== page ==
Chris Hemsworth and Elsa Pataky helped rewild the iconic Tasmanian Devil, and the video is pretty darn cute!
For the first time in 3,000 years, the Tasmanian Devil is back on mainland Australia.
A collaboration between Aussie Ark, Global Wildlife Conservation and WildArk saw the release of 11 Tasmanian Devils into a 300-hectare (1,000 acre) wildlife sanctuary in NSW, Australia. Actors Elsa Pataky and Chris Hemsworth, friends of WildArk, were on hand to help release some of the furry critters back into the forests they once called home, in the first of three planned reintroductions.
Australia has the world’s worst mammal extinction rate. Rewilding native species like the Tasmanian Devil has an incredibly positive impact on the wider eco-system, helping to regulate populations of possums and wallabies, pushing back invasive species like cats and foxes and allowing native small mammal species numbers to recover. These “small, but mighty eco-system engineers”, like quolls, potoroos and bandicoots, help to keep forests healthy, by mixing organic material into the soil as they forage, which enriches the earth. They also bury leaf litter, which reduces the build up of flammable material on the forest floor that otherwise would act as fuel for Australia’s devastating bushfires, which this year burned more than 72,000 square miles of forest and claimed the lives of at least 34 people and nearly 3 billion animals.
The released animals will be monitored via regular surveys, radio collars fitted with transmitters and camera traps, gathering important data that will inform future releases, including in Tasmania and elsewhere on the mainland, to continually refine the process.
Watch the *literal* little devils in the video below. If you’d like to support the project, head devilcomeback.org.
Prince William and Sir David Attenborough will award 5 x £1 million prizes a year, for 10 years, to solutions that will save the planet.
In a bid to repair our planet within 10 years, the Earthshot Prize launched this week. Heralded as the most prestigious global environment prize in history, the Prize has been designed to incentivise change, turning the current pessimism surrounding environmental issues into optimism, by highlighting the ability of human ingenuity to bring about change, and inspiring collective action.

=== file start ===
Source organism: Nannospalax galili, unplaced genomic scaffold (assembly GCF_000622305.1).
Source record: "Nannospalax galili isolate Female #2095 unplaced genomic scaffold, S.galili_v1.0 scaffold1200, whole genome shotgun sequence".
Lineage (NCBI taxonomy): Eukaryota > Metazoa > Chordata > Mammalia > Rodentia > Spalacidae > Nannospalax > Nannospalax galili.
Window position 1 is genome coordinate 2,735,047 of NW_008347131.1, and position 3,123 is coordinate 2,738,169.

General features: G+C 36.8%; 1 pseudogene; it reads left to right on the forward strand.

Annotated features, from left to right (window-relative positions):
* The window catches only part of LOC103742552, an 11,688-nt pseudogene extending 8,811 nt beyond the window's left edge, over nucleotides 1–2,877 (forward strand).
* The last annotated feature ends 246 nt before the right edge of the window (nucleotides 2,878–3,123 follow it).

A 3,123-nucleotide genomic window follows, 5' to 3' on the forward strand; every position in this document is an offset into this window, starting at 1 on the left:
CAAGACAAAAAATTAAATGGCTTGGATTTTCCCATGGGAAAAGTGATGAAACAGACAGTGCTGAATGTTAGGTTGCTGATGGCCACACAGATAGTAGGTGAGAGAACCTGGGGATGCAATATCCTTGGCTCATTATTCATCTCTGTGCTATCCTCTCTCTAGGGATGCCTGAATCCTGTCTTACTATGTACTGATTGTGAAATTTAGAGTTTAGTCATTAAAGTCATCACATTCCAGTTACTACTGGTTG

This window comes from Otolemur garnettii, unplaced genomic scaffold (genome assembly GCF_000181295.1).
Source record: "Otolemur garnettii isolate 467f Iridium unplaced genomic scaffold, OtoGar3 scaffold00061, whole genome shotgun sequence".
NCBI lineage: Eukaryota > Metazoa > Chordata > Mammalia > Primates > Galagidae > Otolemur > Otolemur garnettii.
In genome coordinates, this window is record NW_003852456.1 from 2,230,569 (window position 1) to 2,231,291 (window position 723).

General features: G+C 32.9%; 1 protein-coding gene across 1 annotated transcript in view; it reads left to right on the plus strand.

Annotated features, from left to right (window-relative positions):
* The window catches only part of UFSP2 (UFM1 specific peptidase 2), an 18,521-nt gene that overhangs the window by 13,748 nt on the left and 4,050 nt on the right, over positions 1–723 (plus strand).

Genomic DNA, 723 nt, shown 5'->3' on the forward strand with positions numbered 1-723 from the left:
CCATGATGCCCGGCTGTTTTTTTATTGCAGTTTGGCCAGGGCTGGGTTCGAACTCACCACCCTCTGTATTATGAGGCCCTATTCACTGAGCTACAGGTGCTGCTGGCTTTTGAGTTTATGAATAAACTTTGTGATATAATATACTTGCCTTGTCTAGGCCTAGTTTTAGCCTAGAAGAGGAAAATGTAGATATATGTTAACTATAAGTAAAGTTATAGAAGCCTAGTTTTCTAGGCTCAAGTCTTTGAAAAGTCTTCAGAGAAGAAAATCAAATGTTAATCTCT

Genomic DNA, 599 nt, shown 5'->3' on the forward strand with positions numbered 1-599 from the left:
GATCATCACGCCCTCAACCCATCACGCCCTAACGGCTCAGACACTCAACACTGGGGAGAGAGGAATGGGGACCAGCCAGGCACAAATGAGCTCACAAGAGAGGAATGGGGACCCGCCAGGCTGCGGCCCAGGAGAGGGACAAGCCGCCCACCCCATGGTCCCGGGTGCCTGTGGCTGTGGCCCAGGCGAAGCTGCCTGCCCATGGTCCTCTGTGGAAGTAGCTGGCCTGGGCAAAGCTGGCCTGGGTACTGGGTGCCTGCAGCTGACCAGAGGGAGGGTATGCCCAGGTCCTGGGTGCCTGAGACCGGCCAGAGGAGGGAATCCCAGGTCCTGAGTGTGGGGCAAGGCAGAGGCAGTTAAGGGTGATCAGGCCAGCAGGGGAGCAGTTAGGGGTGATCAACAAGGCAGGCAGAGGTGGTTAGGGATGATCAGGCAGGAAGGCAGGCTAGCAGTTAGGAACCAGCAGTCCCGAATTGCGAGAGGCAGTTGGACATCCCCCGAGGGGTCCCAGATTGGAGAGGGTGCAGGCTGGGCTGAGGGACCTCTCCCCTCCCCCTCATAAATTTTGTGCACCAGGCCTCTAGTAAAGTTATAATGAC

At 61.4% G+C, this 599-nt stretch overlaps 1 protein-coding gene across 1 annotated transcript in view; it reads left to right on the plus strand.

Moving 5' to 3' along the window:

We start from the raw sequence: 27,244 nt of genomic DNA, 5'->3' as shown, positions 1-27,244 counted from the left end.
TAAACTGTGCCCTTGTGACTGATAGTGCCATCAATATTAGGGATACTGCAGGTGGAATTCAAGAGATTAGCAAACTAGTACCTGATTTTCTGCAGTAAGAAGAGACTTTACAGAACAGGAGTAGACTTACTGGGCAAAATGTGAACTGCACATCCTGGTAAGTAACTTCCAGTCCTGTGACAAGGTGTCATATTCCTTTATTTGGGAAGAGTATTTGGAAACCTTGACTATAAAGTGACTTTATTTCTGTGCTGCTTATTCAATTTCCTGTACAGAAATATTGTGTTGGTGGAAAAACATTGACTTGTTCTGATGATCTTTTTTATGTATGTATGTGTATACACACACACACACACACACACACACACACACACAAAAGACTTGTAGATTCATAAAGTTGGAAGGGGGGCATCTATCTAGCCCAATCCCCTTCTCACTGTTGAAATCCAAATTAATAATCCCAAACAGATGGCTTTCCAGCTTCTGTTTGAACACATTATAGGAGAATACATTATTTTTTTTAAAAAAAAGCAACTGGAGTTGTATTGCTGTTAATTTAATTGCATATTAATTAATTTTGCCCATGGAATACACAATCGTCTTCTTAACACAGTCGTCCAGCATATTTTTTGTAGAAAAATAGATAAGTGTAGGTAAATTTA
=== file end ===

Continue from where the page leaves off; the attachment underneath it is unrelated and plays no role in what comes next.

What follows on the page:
“We need to find solutions that enable us to live our lives and enjoy our lives, and not feel guilty and bad about some of the things we do.” Prince William
Rolling out over the next decade, the prize will provide at least 50 solutions to the world’s greatest environmental problems by 2030. Awards ceremony will take place in different cities across the world each year between 2021 and 2030 to award five winners The Earthshot Prize. Five x £1 million (about AUD $1.8 million) prizes will be awarded each year, providing at least 50 solutions to the world’s greatest environmental problems by 2030.
The Earthshot Prize Council will award The Earthshot Prize to winners whose evidence-based solutions make the most progress towards the five Earthshots, ultimately improving life for us all, and for generations to come. The five Earthshots are:
- Protect and restore nature
- Clean our air
- Revive our oceans
- Build a waste-free world
- Fix our climate
“The Earth is at a tipping point and we face a stark choice: either we continue as we are and irreparably damage our planet, or we remember our unique power as human beings and our continual ability to lead, innovate and problem-solve. People can achieve great things. The next ten years present us with one of our greatest tests – a decade of action to repair the Earth.”
UK PM vows to ‘build back greener’ by becoming world leader in clean wind energy with £160M investment
The UK Prime Minister, Boris Johnson, has pledged £160 million (that’s about AUD $288 million) to boosting Britain’s off-shore wind energy capacity.
Wind energy in the UK currently meets about 10 per cent of the nation’s electricity demand, but these new plans aim to quadruple the current figure to 40 gigawatts (GW) by 2030. That’s about half of Britain’s electricity capacity today from all sources.
The announcement is part of the UK government’s commitment towards net zero emissions by 2050 and will create around 2,000 construction jobs rapidly, whilst enabling the sector to support up to 60,000 jobs directly and indirectly by 2030 in ports, factories and supply chains, manufacturing the next-generation of offshore wind turbines and delivering clean energy to the UK.
As well as supporting low-carbon supply chains, the UK government expects the move will create a ripple effect of employment and contracts to UK businesses, including smaller suppliers, as well as further investment from energy companies around the world.